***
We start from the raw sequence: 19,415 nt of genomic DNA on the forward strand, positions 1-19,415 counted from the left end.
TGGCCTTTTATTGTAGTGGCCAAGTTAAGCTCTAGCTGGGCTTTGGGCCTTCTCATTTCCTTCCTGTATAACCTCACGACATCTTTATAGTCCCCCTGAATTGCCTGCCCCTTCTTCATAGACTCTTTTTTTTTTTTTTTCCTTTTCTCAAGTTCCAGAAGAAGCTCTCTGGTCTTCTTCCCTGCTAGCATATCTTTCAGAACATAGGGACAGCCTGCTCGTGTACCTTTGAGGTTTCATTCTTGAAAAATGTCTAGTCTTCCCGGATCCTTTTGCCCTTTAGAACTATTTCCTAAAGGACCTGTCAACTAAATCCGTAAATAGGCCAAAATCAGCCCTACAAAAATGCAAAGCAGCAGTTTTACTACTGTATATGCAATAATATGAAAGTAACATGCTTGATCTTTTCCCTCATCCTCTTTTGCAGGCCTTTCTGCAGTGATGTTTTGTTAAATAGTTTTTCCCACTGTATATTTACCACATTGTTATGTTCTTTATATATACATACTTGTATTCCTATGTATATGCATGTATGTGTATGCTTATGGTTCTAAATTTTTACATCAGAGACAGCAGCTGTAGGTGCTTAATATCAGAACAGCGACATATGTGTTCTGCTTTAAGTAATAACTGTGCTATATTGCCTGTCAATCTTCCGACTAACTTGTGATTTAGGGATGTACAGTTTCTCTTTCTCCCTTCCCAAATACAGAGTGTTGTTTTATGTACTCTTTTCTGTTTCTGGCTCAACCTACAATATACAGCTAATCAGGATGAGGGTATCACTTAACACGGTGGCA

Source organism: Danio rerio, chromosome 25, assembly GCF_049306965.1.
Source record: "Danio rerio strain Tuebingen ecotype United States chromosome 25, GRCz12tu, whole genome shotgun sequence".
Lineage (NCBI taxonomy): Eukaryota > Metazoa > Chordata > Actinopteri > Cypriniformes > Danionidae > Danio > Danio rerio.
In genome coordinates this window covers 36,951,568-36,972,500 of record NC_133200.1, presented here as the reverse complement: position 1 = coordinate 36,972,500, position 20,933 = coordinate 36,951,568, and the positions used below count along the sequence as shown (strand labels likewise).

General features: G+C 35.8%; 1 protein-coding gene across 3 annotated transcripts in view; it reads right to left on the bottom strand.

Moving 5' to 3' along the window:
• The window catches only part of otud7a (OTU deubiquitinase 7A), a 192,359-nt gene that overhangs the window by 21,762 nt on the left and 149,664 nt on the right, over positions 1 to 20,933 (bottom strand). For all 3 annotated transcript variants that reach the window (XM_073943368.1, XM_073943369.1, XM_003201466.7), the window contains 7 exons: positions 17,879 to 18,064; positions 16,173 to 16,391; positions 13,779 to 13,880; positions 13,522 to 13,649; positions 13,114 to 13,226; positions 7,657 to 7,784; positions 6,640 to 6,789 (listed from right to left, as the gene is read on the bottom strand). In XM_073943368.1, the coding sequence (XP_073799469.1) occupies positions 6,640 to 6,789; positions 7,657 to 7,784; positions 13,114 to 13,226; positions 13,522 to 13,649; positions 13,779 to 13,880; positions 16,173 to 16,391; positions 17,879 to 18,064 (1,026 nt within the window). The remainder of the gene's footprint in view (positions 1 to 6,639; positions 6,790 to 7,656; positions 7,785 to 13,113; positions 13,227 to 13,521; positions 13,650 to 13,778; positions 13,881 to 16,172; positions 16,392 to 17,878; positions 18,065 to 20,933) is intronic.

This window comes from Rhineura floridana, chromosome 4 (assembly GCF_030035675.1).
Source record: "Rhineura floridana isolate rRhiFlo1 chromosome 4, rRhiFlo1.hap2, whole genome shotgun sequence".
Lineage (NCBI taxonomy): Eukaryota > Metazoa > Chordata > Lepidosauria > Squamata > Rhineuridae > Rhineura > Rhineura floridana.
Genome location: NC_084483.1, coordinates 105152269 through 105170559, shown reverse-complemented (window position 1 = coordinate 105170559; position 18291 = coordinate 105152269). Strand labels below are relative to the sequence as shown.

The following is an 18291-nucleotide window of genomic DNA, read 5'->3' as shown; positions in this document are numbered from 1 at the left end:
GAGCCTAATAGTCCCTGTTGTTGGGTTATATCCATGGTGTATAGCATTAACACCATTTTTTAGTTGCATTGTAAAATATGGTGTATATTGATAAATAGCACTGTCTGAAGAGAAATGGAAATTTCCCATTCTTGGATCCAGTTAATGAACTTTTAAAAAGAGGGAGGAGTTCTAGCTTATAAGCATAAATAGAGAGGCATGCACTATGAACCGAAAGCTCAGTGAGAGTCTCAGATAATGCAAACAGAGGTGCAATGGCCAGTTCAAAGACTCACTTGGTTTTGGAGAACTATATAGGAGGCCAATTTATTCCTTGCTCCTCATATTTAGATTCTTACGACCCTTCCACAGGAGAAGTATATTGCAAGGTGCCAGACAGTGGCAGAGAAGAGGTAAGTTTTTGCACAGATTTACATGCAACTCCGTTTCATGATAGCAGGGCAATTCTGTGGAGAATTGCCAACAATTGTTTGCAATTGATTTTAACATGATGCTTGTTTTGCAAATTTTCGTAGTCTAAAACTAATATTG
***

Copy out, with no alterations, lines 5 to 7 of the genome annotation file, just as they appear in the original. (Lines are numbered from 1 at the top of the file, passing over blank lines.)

Lineage (NCBI taxonomy): Eukaryota > Metazoa > Chordata > Actinopteri > Cypriniformes > Danionidae > Danio > Danio rerio.
In genome coordinates this window covers 36,951,568-36,972,500 of record NC_133200.1, presented here as the reverse complement: position 1 = coordinate 36,972,500, position 20,933 = coordinate 36,951,568, and the positions used below count along the sequence as shown (strand labels likewise).

General features: G+C 35.8%; 1 protein-coding gene across 3 annotated transcripts in view; it reads right to left on the bottom strand.